On July 25, 1946, two black couples were lynched near Moore’s Ford Bridge in Walton County, Georgia, in what has been called “the last mass lynching in America.” The victims were George W. Dorsey and his wife, Mae Murray, and Roger Malcolm and his wife, Dorothy, who was seven months pregnant. Mr. Dorsey, a World War II veteran who had served in the Pacific for five years, had been home for only nine months.
On July 11, Roger Malcolm was arrested after allegedly stabbing white farmer Barnette Hester during a fight. Two weeks later, J. Loy Harrison, the white landowner for whom the Malcolm and the Dorseys sharecropped, drove Mrs. Malcolm and the Dorseys to the jail to post a $600 bond. On their way back to the farm, the car was stopped by a mob of 30 armed, unmasked white men who seized Mr. Malcolm and Mr. Dorsey and tied them to a large oak tree. Mrs. Malcolm recognized members of the mob, and when she called on them by name to spare her husband, the mob seized her and Mrs. Dorsey. Mr. Harrison watched as the white men shot all four people 60 times at close range. He later claimed he could not identify any members of the mob.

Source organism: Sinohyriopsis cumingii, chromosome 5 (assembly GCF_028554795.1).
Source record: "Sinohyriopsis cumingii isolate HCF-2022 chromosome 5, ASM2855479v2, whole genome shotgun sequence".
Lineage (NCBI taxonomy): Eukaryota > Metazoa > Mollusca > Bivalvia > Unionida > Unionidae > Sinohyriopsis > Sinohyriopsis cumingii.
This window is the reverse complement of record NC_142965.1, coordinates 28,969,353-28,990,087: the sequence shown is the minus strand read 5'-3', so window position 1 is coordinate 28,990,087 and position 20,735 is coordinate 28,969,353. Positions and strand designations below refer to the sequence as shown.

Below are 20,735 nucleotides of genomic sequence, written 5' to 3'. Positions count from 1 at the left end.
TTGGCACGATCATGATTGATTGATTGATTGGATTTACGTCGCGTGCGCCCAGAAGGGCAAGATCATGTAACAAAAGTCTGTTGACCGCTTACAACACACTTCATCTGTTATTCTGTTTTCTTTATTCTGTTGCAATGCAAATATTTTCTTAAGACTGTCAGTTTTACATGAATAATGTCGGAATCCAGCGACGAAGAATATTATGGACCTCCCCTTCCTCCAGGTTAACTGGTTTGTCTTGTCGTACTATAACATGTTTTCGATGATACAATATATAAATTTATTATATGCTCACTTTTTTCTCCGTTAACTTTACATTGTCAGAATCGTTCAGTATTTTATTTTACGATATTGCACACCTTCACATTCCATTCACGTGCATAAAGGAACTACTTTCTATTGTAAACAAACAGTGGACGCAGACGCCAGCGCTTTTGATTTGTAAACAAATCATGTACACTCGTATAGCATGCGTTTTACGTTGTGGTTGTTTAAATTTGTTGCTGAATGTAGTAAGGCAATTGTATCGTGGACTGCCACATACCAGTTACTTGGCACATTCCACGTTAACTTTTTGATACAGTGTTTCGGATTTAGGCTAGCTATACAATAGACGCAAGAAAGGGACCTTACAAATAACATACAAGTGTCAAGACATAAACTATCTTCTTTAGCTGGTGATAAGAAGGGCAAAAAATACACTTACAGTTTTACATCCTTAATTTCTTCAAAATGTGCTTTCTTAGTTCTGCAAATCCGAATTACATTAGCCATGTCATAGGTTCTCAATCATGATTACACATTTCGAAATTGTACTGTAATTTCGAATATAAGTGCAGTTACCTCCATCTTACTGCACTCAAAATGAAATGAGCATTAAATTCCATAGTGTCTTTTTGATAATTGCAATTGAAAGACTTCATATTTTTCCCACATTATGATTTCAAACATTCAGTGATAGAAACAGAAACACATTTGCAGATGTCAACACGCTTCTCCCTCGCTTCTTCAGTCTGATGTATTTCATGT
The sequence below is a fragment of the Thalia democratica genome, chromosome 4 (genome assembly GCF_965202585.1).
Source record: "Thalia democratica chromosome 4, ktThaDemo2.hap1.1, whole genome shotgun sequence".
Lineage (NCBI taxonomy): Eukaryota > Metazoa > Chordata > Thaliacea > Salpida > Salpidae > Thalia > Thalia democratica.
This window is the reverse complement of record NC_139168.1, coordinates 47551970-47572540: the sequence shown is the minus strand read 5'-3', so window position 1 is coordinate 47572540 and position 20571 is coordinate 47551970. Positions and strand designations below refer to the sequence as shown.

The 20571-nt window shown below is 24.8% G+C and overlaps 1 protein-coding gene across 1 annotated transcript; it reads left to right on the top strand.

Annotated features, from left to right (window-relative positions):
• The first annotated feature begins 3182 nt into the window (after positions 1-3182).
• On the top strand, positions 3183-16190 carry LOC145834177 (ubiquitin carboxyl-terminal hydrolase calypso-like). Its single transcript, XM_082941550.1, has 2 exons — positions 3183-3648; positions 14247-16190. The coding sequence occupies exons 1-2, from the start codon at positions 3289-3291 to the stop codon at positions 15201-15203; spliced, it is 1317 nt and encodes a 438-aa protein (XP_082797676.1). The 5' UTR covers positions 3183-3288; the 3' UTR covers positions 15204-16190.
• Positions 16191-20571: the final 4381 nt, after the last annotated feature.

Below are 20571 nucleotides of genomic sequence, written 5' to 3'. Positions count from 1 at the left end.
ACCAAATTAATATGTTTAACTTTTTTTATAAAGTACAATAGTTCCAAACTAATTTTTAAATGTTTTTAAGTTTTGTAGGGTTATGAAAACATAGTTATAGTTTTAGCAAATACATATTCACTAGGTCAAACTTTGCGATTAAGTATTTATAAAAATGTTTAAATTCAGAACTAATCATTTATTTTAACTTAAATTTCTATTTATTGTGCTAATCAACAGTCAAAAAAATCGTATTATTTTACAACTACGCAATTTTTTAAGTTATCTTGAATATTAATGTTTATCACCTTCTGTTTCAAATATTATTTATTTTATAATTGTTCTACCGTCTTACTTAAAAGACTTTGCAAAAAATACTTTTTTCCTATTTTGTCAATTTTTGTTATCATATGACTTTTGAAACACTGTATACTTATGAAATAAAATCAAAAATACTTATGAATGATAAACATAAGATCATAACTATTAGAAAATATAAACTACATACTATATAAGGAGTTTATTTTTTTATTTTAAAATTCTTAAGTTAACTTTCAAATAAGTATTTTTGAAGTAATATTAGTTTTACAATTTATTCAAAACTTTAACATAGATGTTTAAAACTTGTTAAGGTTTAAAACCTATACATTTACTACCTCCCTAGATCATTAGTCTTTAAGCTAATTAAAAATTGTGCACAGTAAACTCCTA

The Moore’s Ford Bridge lynchings drew national attention, leading President Harry Truman to order a federal investigation and offer $12,500 for information leading to a conviction. A grand jury returned no indictments and the perpetrators were never brought to justice. The FBI recently reopened its investigation into the lynching, only to encounter continued silence and obstruction at the highest levels. In response to charges that he was withholding information, Walton County Superior Court Judge Marvin Sorrells, whose father worked for Walton County law enforcement in 1946, vowed that “until the last person of my daddy’s generation dies, no one will talk.”